White Whale Review: An Online Literary Magazine Untitled Document
WHITE WHALE REVIEW
JOHN SIBLEY WILLIAMS
John Sibley Williams has an MA in Writing and has recently returned to the Boston area, where he frequently performs his poetry. He is presently compiling manuscripts composed from the last two years of traveling and living abroad. Some of his over thirty previous or upcoming publications include: The Evansville Review, Flint Hills Review, Cadillac Cicatrix, Juked, The Journal, Barnwood International Poetry, Phantasmagoria, The Alembic, Clapboard House, Southern Ocean Review, Poetic Diversity, Language and Culture, Raving Dove, Ghoti, and Red Hawk Review..

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John Sibley Williams

A KIND OF LOSS

 

The lake tires of lake

and begins reflecting tree.

Her eyes shake free their calm azure.

That black dress worn often in age

tonight upon her delicate frame

compares less to night.

 

                 * * *

 

Walking these evenings

along the familiar banks of the river.

I’ve fallen in love with Autumn’s namelessness,

the unvoiced bridge

between swim and skate,

clothes morphing colors,

flesh morphing colors,

street signs rusting off single letters,

and in the letters remaining

a temporary city

winding into silent rooms,

shutters groaning like the faces of old coins.

 

[....]


John Sibley Williams

                 * * *

 

Yellow strands threaded through night.

All those sleep shapes

chipping away the wallpaper

flaking to the wet carpet

of this rented Prague flat,

where little squares of sky over brick

translate streetlights and blindfolded cathedrals

a sorrow

originally shaken as love from the clouds—

too distant and temporary

to protect their meaning.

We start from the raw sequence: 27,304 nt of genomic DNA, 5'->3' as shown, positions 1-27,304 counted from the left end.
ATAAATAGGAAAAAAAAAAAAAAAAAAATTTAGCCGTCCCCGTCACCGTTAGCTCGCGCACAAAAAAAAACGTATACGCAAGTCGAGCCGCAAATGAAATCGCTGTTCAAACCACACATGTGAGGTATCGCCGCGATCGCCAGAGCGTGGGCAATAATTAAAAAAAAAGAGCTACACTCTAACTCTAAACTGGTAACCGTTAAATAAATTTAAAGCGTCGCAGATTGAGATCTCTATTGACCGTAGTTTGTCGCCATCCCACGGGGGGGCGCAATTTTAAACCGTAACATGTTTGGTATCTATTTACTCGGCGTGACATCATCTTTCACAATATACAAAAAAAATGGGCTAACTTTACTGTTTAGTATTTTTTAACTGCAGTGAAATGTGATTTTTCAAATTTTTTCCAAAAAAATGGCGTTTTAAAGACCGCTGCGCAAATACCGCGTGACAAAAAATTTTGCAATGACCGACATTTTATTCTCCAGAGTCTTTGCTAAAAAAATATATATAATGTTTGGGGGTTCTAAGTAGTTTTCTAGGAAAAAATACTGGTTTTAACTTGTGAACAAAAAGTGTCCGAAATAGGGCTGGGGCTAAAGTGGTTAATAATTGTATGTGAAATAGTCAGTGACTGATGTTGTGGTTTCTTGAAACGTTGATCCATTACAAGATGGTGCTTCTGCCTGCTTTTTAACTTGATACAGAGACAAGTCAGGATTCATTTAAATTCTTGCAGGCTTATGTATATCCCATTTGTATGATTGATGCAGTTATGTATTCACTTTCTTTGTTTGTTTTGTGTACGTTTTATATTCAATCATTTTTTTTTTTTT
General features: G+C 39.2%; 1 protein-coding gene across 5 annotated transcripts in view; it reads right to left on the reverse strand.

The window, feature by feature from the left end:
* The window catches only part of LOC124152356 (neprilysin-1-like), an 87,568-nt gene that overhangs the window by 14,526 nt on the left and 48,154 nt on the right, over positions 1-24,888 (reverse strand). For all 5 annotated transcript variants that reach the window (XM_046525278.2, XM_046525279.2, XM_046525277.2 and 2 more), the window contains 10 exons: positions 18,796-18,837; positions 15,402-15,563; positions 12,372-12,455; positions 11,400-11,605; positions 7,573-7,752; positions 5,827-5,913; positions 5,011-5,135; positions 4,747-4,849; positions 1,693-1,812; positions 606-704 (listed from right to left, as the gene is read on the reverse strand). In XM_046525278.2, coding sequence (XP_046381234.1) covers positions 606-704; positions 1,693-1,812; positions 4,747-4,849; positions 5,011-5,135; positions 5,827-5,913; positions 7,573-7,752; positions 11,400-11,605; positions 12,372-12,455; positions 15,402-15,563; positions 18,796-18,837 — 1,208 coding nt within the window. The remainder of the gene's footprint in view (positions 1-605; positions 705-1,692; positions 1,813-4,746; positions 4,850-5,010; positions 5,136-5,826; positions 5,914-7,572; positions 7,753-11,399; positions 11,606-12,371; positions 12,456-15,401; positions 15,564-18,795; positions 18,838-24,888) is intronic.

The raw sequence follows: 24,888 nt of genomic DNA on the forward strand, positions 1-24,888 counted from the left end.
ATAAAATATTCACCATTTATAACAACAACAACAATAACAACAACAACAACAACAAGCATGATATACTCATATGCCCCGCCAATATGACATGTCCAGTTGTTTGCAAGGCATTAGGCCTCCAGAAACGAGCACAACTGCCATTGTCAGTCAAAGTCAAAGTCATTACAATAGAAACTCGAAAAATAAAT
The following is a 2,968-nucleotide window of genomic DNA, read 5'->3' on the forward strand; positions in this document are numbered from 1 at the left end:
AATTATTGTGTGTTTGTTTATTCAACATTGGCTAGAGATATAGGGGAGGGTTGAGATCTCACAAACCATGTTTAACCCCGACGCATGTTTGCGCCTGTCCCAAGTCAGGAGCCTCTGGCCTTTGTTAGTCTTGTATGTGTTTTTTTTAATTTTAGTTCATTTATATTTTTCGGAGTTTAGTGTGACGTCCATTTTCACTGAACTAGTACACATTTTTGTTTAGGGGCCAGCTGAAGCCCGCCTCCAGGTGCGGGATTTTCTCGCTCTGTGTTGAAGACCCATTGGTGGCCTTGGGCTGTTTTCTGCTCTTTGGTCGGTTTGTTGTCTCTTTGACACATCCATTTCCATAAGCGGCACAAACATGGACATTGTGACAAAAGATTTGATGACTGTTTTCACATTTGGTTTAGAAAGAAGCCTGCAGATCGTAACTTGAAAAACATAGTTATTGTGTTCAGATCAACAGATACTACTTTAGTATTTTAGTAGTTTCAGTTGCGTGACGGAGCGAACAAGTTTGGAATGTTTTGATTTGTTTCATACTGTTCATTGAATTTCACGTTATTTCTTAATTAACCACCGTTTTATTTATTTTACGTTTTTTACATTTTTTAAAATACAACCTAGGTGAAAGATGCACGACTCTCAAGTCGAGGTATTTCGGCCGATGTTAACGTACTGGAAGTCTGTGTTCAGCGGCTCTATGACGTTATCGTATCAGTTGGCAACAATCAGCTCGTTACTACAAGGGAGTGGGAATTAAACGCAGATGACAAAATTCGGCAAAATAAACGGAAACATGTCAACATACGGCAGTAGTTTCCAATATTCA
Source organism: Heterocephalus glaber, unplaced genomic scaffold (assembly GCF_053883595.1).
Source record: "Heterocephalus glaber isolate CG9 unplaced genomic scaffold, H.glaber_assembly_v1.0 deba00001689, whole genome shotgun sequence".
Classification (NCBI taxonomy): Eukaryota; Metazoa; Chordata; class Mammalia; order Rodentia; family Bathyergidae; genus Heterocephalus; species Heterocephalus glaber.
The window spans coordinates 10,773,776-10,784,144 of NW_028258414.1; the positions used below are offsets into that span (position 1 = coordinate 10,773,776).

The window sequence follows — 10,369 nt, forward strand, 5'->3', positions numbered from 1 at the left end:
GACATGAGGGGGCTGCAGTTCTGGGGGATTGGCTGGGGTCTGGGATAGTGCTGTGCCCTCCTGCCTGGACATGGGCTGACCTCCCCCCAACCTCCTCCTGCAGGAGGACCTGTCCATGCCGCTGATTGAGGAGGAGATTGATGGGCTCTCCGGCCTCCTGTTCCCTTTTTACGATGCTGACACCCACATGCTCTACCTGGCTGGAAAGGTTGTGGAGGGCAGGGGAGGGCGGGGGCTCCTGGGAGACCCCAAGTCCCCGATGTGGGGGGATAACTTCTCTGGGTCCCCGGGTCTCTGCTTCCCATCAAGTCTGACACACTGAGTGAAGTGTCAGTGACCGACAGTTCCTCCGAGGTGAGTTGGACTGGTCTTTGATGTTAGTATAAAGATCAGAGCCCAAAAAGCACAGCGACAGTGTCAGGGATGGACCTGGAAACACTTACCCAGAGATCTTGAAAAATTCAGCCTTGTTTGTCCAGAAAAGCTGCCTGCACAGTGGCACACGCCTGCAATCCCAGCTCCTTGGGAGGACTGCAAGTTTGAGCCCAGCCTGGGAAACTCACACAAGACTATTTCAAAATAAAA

John Sibley Williams

RAINY SEASON

 

Rain-pregnant, the unpierced palms

of maples cup halos,

little light tricks of sun

language deems halos.

Those nibbled by worms, moths,

dribble water down upon my forehead,

what my language names restoration.

 

We’re just outside Vienna in the hills,

christened hills because nearby

there are higher mountains.

We’re speaking of the future

to differentiate it from the past

and our hands are tightly locked

because the earth is slipping away.


John Sibley Williams

SONGS AND VISIONS

 

From this courtyard window facing west,

amongst foreign flowers and crumbled stone,

America’s hands cover my eyes,

some childhood game of blindness,

where I must guess the original color

of these faded, loose floor tiles

that break beneath my step

like glass.

 

I am the neighbor’s dachshund

cramming his mouth with plant bits,

paper cups, cans, and old gum,

to excuse his songlessness.

I am the silver-haired German

who paces his open-draped apartment naked,

spending most of his time at the window,

looking up at a four-cornered cube of sky.

 

 

 

 

[....]


John Sibley Williams

We once spoke dreams and cried.

It was wonderful. We died.

We dreamt again and were reborn.

Songs and visions.

And our hoarse moments, blind moments,

energized the sun.

The sky expanded in all four directions beyond,

because of our ignorance.

 

I no longer cover my eyes

at the old man’s body.

I collect gum from the street.

 

Is this all that’s left

of communication and human speech?

 

 

 

 

 

 

 

Copyright © John Sibley Williams. White Whale Review, issue 1.2


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